Besides improving the camp facilities, the MSP is expanding its ranger team’s knowledge – each staff member is now certified to teach a specific interest – and its educational events.

The park also continues to expand its partnerships with other educational facilities like the Texas Aquatic Sciences, Texas Stream Team, Texas naturalists and the Texas Ornithology program. For example, during recent Spring Breaks, Texas Master Naturalist Aaron offered bird walks, and park rangers offered programs about things like fishing and aquatic science, spring birds, flowers, or the CCC history.

Bird-watching is excellent and there is a good chance of seeing the rare and endangered golden-cheeked warbler. Thanks to a grant, the park added a bird blind to the facilities where Golden Cheeked Warblers rank among many unique species common in the area.

Offering a somewhat unique opportunity, Meridian State Park offers different habitats and breeds within a relatively small area.

The park also partnered with Connected Texas in providing distance learning programs for schools that cannot make it out to the park. In October, the park offered a “Leave no Trace” program about stewardship of the natural resources and outdoor ethics. The programs for second, third and fifth graders, complete with worksheets are aligned with the Texas Essential Knowledge and Skills requirements.

Other popular activities include camping, picnicking and bicycling on park roads. The Bosque Hiking Trail encircles Lake Meridian and features limestone outcroppings with fossils, a scenic overlook and aquatic vegetation.

Other state parks in the Heart of Texas region include Cleburne State Park, Dinosaur Valley State Park, Lake Whitney State Park and Mother Neff State Park.

During this COVID-19 time when outdoor recreational opportunities such as hunting, fishing, biking, jogging, walking, hiking, wildlife viewing and the like represent essential activities for Texas citizens more than ever before, the state parks offers an opportunity for some stress relief. TPWD vows to continue to do its part to actively encourage and promote these opportunities in ways that are safe and close to home.

“As we navigate through these challenging times, it is essential that outdoor experiences and opportunities are available for Texas families,” Texas Parks and Wildlife Department executive director Carter Smith said. “We have been diligently working with our partners in local communities across the state to help safeguard our state park visitors, volunteers and staff when they return to Texas State Parks."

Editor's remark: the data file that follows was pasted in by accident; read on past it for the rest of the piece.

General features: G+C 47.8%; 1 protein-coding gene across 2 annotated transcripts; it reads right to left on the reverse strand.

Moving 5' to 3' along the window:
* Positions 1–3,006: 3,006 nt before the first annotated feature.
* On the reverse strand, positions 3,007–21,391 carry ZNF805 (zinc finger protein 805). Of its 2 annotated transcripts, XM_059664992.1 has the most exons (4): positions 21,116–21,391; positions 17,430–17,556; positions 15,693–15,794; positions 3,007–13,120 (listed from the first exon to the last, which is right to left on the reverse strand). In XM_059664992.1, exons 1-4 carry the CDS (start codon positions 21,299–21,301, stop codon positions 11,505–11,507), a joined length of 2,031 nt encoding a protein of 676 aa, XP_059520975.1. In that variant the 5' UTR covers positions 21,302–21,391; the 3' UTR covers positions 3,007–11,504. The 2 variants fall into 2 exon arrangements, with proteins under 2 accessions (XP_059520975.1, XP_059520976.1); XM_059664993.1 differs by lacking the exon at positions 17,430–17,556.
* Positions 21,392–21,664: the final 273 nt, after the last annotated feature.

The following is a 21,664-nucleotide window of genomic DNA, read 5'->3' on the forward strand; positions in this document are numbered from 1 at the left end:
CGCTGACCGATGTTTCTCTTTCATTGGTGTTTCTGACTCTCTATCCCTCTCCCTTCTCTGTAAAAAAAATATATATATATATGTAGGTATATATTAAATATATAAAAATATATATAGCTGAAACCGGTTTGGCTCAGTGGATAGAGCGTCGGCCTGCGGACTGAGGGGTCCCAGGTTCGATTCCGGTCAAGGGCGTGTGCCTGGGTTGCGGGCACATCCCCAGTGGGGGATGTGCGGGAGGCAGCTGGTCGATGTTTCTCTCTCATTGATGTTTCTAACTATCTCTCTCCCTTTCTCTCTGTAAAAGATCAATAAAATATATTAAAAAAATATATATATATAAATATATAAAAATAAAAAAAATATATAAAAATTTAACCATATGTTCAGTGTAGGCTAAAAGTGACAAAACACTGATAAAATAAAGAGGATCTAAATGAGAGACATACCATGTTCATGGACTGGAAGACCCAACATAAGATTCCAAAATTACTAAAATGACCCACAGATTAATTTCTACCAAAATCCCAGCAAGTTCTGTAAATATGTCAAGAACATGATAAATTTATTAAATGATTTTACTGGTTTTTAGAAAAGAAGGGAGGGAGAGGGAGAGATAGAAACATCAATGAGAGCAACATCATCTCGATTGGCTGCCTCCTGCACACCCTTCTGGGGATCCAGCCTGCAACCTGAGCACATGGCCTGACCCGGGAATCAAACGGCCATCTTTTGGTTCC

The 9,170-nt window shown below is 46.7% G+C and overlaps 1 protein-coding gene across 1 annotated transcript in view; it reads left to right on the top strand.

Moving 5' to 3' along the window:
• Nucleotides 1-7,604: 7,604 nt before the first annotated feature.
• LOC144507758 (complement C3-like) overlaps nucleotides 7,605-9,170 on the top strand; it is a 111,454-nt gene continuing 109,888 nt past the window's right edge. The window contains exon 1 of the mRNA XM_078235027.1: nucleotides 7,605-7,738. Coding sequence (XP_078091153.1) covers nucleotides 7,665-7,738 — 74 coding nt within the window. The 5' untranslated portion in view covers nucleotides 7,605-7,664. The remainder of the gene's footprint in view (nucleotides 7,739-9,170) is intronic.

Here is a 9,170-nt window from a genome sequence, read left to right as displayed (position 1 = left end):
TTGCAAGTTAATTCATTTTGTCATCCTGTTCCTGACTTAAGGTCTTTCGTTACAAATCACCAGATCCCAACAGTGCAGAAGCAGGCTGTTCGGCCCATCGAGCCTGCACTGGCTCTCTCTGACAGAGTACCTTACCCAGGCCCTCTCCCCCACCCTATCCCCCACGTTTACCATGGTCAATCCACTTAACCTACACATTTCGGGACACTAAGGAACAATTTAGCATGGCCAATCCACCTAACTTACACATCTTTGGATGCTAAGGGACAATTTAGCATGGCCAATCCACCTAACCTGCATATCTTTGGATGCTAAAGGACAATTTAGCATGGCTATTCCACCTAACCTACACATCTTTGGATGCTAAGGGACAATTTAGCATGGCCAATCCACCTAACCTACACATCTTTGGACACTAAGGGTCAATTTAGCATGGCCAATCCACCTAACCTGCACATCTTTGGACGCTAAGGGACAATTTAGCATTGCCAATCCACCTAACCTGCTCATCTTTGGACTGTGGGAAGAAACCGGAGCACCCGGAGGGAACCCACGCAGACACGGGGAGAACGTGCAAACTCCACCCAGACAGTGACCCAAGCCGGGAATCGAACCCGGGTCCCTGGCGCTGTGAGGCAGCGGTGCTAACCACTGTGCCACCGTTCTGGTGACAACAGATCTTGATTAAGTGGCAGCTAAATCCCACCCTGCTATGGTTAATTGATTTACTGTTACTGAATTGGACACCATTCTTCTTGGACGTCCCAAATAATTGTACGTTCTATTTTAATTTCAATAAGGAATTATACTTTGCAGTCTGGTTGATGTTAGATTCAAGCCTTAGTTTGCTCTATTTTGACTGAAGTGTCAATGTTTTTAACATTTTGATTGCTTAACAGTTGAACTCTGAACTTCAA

With parks filling up early every weekend, officials strongly encourage making day pass and camping reservations before visiting by calling (512) 389-8900. For additional information, find Meridian State Park on Facebook at: https://www.facebook.com/MeridianStateParkTX/ or visit the website at: https://tpwd.texas.gov/state-parks/meridian.

Things to know before visiting Meridian State Park during these COVID-19 pandemic times include: 1) Face coverings are required inside state buildings, including restrooms; 2) We are not accepting cash or checks, credit cards only; 3) No groups of over 10 people are allowed, except for families or people living in the same household; 4) Maintain at least a six-foot distance from people not in your group; 5) Most park headquarters, visitor centers and stores are open; 6) We are not renting or loaning equipment; 7) In-person events will have limited capacity; 8) Park hours may be adjusted - be sure to check park hours before you visit. Contact the park for the gate code during regular hours if you will be arriving after hours to camp; 9) Check travel restrictions before you go.

So for those of you tired of looking at walls and computer screens, take advantage of the opportunity to embrace one of the Lone Star State’s natural resources – the great outdoors. But you better plan ahead.

Photos by SIMONE WICHERS-VOSS

©2020 Southern Cross Creative, LLP. All rights reserved. This material may not be published, broadcast, rewritten, or redistributed.

1 comment

  1. Ralph Townes 12 August, 2020 at 17:29 Reply

    Am very excited to receive the various articles that appear in your Chisholm Country articles. Have become rather jaded with most articles written these days as they reflect a very substandard level of writing, content and the ability to make their words paint a picture. I have to say that both of you (Voss) do every thing extremely well. Makes our move of 2 years ago to Bosque County much more enjoyable. Would love too meet both of you and get to know you better…..valued asset to BC……Ralph Townes